Gold Price 'Breaks Critical Downtrend' on Monthly Chart But Fed's 'Anti-Trump' Stance a Risk

GOLD PRICE gains of $5 per ounce reversed in London trade Tuesday lunchtime, pulling the metal back from 7-week highs at $1270 but holding above what one analyst identifies as a “critical” trendline against the US the Dollar.
“Gold is at a critical juncture,” says strategist Jonathan Butler at Japanese conglomerate Mitsubishi in his latest weekly report, “having just broken out of a long-term downtrend by closing above the monthly trend line that can be traced back to the all-time high of 2011.”
Chart of month-end Dollar gold prices, London PM benchmark, last 10 years with 2011-2017 downtrend. Source: BullionVault via St.Louis Fed
“Trend line resistance in force since the all-time high in 2011 [now comes in] at $1286/1295,” counters a daily chart analysis from French investment and bullion market-making bank Societe Generale.
A break of that level “would be seen as a significantly advanced bullish signal and would propel gold towards $1315…and $1356,” says SocGen’s technical team.
Meantime, “Gold is in danger of short term profit taking,” says Butler, “and if US jobs and PMI data [due Wednesday through Friday] show strength this week a resurgent Dollar will weigh on prices.”
The Dollar bounced Tuesday from yesterday’s new 31-month lows below $1.18 per Euro as new US inflation data came in just ahead of analysts forecasts and despite strong economic data from the 19-nation single currency union.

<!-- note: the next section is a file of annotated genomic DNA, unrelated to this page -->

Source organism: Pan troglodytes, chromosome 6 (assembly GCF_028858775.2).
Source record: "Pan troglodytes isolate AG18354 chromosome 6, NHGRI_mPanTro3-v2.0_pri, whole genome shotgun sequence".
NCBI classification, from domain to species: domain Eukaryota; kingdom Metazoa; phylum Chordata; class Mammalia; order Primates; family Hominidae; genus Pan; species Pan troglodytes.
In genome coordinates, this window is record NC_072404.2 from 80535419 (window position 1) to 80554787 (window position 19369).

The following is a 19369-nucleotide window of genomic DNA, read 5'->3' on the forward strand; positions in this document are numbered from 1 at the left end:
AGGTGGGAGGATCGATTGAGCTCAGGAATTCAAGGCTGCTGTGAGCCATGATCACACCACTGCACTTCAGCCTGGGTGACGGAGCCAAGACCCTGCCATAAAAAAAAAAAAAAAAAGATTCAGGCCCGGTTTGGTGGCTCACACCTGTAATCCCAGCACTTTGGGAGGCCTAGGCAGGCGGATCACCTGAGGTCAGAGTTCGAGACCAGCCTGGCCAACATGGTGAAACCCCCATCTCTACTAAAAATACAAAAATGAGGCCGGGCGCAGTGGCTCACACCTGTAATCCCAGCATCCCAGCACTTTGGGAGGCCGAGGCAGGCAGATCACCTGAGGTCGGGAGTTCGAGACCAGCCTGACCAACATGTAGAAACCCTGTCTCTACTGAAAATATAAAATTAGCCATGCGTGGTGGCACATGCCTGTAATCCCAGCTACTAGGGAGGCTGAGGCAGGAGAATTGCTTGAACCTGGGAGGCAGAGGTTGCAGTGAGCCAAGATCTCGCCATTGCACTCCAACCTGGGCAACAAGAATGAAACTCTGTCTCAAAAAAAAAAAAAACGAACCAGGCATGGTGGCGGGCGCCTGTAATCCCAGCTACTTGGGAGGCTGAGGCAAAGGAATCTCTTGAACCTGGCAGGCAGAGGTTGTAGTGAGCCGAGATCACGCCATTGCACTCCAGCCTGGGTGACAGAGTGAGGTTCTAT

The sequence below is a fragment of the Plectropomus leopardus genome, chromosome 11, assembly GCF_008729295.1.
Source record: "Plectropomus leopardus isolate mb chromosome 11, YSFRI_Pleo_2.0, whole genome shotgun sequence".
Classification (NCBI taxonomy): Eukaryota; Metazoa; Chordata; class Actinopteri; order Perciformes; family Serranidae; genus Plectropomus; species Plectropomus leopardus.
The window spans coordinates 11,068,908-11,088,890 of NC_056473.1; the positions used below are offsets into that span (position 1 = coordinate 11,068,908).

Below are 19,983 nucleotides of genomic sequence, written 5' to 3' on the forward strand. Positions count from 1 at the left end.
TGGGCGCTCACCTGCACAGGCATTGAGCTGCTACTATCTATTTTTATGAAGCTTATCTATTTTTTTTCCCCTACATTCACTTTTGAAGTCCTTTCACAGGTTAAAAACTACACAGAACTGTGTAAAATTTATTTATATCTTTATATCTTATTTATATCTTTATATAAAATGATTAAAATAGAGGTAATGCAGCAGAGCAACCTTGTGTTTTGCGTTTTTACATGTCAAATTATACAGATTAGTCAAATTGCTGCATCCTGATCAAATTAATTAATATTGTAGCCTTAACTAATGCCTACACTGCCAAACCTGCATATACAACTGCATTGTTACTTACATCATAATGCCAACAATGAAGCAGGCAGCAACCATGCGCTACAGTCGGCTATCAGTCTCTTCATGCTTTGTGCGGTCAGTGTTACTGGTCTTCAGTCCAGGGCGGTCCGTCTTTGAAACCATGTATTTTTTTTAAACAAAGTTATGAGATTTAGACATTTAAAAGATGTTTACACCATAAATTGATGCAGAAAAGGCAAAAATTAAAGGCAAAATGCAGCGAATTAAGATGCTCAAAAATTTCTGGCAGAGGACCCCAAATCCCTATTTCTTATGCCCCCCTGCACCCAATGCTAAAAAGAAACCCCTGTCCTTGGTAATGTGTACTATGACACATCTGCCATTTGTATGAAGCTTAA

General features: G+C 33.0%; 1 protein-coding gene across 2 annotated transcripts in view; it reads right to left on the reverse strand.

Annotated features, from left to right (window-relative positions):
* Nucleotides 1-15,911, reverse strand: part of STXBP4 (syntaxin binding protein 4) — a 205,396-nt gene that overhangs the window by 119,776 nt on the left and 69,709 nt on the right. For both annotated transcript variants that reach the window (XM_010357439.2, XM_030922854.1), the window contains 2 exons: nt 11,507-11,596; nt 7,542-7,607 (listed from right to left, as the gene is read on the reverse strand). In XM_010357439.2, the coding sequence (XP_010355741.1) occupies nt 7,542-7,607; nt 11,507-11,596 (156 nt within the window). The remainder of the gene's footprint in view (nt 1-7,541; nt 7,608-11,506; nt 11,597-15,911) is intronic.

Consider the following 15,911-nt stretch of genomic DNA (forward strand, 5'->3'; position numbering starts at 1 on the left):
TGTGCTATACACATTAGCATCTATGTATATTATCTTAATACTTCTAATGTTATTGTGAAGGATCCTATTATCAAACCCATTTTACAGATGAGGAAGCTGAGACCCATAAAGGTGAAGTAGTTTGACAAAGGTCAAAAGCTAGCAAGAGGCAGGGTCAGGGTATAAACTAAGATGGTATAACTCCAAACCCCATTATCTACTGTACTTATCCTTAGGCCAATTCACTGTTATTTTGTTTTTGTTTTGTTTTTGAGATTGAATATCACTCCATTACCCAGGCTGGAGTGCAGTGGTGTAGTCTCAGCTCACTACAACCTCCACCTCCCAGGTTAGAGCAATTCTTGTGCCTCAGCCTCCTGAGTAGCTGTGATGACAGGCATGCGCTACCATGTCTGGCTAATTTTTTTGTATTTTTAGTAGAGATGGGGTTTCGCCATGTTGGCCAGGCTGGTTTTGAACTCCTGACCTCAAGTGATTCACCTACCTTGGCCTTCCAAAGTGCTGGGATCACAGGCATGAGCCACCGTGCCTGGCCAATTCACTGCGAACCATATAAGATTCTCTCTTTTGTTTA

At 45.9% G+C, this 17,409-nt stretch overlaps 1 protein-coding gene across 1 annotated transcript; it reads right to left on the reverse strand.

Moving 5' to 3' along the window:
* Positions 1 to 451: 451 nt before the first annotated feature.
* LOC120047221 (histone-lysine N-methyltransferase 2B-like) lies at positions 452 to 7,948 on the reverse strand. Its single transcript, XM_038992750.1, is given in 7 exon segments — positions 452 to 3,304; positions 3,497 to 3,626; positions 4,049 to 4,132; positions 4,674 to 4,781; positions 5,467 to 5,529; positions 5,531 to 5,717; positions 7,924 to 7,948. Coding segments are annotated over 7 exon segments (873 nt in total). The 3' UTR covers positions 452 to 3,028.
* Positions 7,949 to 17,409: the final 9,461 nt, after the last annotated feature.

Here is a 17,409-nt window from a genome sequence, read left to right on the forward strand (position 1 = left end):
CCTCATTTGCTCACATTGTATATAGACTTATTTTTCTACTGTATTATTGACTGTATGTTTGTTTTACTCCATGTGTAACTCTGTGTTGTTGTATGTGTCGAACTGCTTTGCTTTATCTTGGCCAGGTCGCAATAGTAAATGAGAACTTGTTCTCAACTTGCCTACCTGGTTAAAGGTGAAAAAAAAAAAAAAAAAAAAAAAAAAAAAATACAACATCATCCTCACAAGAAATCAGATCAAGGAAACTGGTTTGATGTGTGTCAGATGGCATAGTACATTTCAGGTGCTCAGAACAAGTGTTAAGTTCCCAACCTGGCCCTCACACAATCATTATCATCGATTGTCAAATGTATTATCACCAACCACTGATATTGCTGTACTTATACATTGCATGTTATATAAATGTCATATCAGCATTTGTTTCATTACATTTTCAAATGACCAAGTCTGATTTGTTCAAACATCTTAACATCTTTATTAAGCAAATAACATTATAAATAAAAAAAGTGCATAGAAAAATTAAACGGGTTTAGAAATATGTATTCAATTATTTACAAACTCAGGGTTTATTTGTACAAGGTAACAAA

Growing 2.1% per year in Q2, the Eurozone’s gross domestic product matched its strongest expansion since the start of 2015. 
Ahead of this week’s US jobs data, betting on September’s Federal Reserve policy meeting now sees a near 99% chance of “no change” from the current interest-rate ceiling of 1.25%, sharply higher from the 82% probability suggested by futures-market speculation this time last month.
But “we view [the Federal Reserve’s] forthcoming quantitative tightening to be a key downside risk for gold,” warns Butler, pointing to the link between Treasury bond yields and the price of non-interest bearing bullion.
“A change in market sentiment in the weeks ahead towards pricing in a rate rise in the fourth quarter,” he says, “alongside monetary tightening [as the Fed starts to unwind its current $4.5 trillion holdings of US debt] may rattle the bond markets and gold in the way that the taper tantrum did in 2013.”
“Yellen is…a very partisan Democrat,” says former merchant banker and now financial author Martin Hutchinson, “[and] she has regarded the world in a very different way since Donald Trump was elected President.
“To her, he is clearly unworthy to benefit from her magic beans of monetary stimulus. Hence, she withholds them.”
Approving of Yellen as a “low-interest-rate person” last week, Trump also said he’s considering Gary Cohn to lead the Federal Reserve when Yellen’s first term ends in 2018.
CEO of US investment bank Goldman Sachs until joining the White House as director of the National Economic Council this January, “We just had a cabinet meeting,” Cohn told reporters Monday, “[and] the president is 100% committed to getting tax reform done this year” – a major key election pledge so far unrealized.


This publication is for education purposes only and should not be considered either general of personal advice. It does not consider any particular person’s investment objectives, financial situation or needs. Accordingly, no recommendation (expressed or implied) or other information contained in this report should be acted upon without the appropriateness of that information having regard to those factors. You should assess whether or not the information contained herein is appropriate to your individual financial circumstances and goals before making an investment decision, or seek the help the of a licensed financial adviser. Performance is historical, performance may vary, past performance is not necessarily indicative of future performance. This report was produced in conjunction with ABC Bullion NSW.

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